I‘‘I love a sunburnt country, a land of sweeping plains..
of droughts and flooding rains..
‘‘a land of snow-capped mountains
of skiers and bobsleigh lanes..
Not many know those additional lines to Dorothea Mackellar’s poem. That’s because there are no additional lines.
Australia is in large part dry desert.
Given our geography, we’ve skied, jumped, skated and bobsleighed above our weight at Winter Olympics, won a couple of gold, won three medals at the Scochi extravaganza.
This gives context to Jana Pittman’s bobsleigh partner Astrid Radjenovic’s lament after they’d finished 14th in the final in Scochi.
Radjenovic said they’d been competing in a $30,000 sled against $100,000 sleds; that she’d received $70,000 in funding over four years; that Britain had 3.4 million pounds on their Games preparation; that the Russians had spent $4 million on equipment alone as part of the $50 billion obscenity.
She’ll receive cold comfort from federal treasurer Joe Hockey, who has said it’s the end of the age of entitlement, and he hasn't even started.
Wait until he gets on to funding for private schools, private health funds, financial planners, the miners, novated car allowances.
No, he won’t be doing that, and he certainly won’t be getting on to institutes of sport.
They started with one lonely Australian institute established in response to the shock of the 1976 Olympics.
That’s the one where Australia won a literal handful of medals.
Salvaging the national reputation fell to 1500m swimmer Stephen Holland, the sunny smiler and world record-holder dubbed Superfish.
It was a burden no-one should have been asked to carry.
Holland beat his best but only won bronze — only.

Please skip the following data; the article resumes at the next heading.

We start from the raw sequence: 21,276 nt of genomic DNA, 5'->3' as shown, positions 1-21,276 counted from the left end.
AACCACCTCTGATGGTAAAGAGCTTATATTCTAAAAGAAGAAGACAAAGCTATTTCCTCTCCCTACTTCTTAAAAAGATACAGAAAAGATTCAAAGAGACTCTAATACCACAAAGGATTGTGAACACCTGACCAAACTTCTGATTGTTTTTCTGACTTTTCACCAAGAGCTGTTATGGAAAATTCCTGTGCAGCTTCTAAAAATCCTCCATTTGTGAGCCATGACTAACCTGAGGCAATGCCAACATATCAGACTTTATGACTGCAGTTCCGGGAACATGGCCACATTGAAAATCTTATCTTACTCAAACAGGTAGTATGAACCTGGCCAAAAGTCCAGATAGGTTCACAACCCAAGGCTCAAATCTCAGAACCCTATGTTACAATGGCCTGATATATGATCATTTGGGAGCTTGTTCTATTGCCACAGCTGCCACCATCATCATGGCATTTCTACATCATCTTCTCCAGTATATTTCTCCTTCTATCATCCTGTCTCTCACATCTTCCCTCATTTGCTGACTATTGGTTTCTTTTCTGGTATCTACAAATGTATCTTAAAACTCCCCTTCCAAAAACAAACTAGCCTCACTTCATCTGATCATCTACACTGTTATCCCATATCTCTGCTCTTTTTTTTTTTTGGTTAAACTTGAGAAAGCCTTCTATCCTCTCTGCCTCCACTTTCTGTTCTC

He had failed a nation — or at least was made to feel so.
His pain should have provided a permanent cure for jingoism.
But no, if gold medals were demanded, then an institute was needed, and Prime Minister Malcolm Fraser made the decision.
That did the job and since then the gauge has been set: 20+ gold medals: deadset freaks and legends; 15-20: greatest little sports country in the world; 10-15: a pass; 5-10: a worry; 5 to the unthinkable below: a blow to the national psyche from which we may never recover.
Should the gauge hover half-full, then the Australian Olympic Committee hollers for more cash for gold.
From the muted criticism, it’s what we want.
The national institute has been joined by state institutes, proliferating academies for cricket and marbles and every other sport.
Should Radjenovic want her sport to join the financial gravy bobsleigh, getting into the school system could be the key.
We need to widen the pool of potential medallists.
The Kings School has a snow sports coach for when the pupils go to the Snowy.
It might be a bit late for the likeable Radjenovic, but federal education minister Chris Pyne might step in and fund snow coaches and trips for the likes of Bidwill High School and the Shalvey campus.